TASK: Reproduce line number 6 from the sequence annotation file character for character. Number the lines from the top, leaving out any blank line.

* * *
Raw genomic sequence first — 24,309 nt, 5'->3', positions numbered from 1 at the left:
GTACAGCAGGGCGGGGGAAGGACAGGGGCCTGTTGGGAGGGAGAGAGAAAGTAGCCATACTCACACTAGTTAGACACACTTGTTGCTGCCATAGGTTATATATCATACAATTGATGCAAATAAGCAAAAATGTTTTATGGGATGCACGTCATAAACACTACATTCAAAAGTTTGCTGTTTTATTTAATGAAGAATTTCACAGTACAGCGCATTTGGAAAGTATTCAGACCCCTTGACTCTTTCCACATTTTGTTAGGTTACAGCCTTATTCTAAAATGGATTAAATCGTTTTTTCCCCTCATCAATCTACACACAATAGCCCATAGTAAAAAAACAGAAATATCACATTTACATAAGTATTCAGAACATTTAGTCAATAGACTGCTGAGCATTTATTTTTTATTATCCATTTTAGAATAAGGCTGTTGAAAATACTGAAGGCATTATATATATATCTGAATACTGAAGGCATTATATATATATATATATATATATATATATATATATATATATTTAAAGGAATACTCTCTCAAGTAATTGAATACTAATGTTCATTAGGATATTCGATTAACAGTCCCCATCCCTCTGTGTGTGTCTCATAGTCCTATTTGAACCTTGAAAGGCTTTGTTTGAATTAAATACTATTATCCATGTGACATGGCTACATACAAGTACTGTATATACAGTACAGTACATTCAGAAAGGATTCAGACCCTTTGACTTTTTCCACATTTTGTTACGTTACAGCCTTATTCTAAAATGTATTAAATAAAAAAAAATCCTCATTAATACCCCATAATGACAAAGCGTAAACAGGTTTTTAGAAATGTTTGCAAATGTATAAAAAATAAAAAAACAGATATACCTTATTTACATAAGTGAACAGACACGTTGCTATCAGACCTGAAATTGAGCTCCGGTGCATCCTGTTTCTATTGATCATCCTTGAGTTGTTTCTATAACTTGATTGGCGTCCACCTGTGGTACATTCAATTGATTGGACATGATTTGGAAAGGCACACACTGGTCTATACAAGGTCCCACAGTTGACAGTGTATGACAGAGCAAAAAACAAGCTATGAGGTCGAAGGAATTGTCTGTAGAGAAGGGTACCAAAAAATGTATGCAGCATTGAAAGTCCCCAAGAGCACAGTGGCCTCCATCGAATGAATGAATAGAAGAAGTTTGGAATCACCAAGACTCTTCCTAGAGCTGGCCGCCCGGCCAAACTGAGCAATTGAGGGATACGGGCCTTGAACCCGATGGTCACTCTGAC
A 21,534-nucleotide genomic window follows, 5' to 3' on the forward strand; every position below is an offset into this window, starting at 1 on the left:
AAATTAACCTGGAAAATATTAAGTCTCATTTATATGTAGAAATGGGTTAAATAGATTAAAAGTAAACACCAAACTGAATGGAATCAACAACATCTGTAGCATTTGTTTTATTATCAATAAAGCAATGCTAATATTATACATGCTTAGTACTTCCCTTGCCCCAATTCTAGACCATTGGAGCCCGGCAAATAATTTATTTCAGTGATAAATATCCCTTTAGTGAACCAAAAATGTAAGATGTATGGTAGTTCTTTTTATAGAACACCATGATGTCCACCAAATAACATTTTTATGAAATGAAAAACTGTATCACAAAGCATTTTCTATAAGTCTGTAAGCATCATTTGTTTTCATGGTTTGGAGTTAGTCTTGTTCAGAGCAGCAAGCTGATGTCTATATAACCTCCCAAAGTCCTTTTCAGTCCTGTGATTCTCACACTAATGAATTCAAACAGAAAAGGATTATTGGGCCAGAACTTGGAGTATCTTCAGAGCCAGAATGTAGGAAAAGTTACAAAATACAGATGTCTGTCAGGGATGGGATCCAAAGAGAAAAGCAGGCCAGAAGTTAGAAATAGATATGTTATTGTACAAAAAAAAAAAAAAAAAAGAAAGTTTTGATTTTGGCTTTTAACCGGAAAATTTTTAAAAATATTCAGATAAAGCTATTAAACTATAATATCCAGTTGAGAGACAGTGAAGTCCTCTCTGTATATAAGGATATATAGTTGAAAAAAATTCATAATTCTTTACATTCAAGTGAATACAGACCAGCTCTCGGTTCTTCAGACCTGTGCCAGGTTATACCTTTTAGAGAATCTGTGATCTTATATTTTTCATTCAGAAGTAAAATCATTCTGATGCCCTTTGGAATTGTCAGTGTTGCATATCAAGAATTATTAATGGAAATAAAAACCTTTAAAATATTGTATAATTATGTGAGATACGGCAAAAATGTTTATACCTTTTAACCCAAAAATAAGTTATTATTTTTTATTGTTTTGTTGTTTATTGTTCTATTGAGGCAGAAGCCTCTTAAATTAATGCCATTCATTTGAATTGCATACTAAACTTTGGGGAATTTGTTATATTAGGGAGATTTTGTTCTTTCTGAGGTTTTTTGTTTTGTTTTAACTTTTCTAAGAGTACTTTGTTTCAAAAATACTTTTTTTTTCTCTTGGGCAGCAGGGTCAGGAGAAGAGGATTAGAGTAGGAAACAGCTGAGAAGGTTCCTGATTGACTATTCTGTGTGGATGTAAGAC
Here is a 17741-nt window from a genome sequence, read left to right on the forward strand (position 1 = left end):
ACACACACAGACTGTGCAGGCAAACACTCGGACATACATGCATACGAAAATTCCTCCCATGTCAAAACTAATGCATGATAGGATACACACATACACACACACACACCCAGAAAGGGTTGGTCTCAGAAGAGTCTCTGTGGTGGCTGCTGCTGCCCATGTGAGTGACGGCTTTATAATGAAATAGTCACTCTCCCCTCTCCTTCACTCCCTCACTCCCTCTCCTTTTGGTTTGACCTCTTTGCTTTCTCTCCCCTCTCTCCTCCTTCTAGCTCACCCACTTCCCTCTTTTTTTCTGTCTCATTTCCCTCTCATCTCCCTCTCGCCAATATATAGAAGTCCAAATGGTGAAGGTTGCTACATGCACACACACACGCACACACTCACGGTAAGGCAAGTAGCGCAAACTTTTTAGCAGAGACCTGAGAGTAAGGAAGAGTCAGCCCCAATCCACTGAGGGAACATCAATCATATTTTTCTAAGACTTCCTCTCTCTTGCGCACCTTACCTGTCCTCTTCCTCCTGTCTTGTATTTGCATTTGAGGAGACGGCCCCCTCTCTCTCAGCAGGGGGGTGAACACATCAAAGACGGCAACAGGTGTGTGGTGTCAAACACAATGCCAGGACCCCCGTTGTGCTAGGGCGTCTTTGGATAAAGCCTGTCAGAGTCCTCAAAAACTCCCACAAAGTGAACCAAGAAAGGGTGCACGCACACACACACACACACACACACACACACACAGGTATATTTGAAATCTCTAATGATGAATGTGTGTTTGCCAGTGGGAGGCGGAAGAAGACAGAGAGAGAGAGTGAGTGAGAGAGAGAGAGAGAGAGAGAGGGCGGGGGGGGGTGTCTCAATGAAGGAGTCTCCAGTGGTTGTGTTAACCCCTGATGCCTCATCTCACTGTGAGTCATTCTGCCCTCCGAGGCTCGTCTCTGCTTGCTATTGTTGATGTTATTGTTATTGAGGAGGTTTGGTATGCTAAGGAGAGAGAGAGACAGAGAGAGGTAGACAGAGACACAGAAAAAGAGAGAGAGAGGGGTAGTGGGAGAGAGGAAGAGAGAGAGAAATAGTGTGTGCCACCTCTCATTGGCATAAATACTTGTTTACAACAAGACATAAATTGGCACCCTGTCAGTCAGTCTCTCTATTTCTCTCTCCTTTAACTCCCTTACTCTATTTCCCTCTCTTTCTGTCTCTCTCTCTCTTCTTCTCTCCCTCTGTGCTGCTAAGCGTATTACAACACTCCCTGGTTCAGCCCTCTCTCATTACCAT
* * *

ACACACACAGACTGTGCAGGCAAACACTCGGACATACATGCATACGAAAATTCCTCCCATGTCAAAACTAATGCATGATAGGATACACACATACACACACACACACCCAGAAAGGGTTGGTCTCAGAAGAGTCTCTGTGGTGGCTGCTGCTGCCCATGTGAGTGACGGCTTTATAATGAAATAGTCACTCTCCCCTCTCCTTCACTCCCTCACTCCCTCTCCTTTTGGTTTGACCTCTTTGCTTTCTCTCCCCTCTCTCCTCCTTCTAGCTCACCCACTTCCCTCTTTTTTTCTGTCTCATTTCCCTCTCATCTCCCTCTCGCCAATATATAGAAGTCCAAATGGTGAAGGTTGCTACATGCACACACACACGCACACACTCACGGTAAGGCAAGTAGCGCAAACTTTTTAGCAGAGACCTGAGAGTAAGGAAGAGTCAGCCCCAATCCACTGAGGGAACATCAATCATATTTTTCTAAGACTTCCTCTCTCTTGCGCACCTTACCTGTCCTCTTCCTCCTGTCTTGTATTTGCATTTGAGGAGACGGCCCCCTCTCTCTCAGCAGGGGGGTGAACACATCAAAGACGGCAACAGGTGTGTGGTGTCAAACACAATGCCAGGACCCCCGTTGTGCTAGGGCGTCTTTGGATAAAGCCTGTCAGAGTCCTCAAAAACTCCCACAAAGTGAACCAAGAAAGGGTGCACGCACACACACACACACACACACACACACACACAGGTATATTTGAAATCTCTAATGATGAATGTGTGTTTGCCAGTGGGAGGCGGAAGAAGACAGAGAGAGAGAGTGAGTGAGAGAGAGAGAGAGAGAGAGAGGGCGGGGGGGGGTGTCTCAATGAAGGAGTCTCCAGTGGTTGTGTTAACCCCTGATGCCTCATCTCACTGTGAGTCATTCTGCCCTCCGAGGCTCGTCTCTGCTTGCTATTGTTGATGTTATTGTTATTGAGGAGGTTTGGTATGCTAAGGAGAGAGAGAGACAGAGAGAGGTAGACAGAGACACAGAAAAAGAGAGAGAGAGGGGTAGTGGGAGAGAGGAAGAGAGAGAGAAATAGTGTGTGCCACCTCTCATTGGCATAAATACTTGTTTACAACAAGACATAAATTGGCACCCTGTCAGTCAGTCTCTCTATTTCTCTCTCCTTTAACTCCCTTACTCTATTTCCCTCTCTTTCTGTCTCTCTCTCTCTTCTTCTCTCCCTCTGTGCTGCTAAGCGTATTACAACACTCCCTGGTTCAGCCCTCTCTCATTACCAT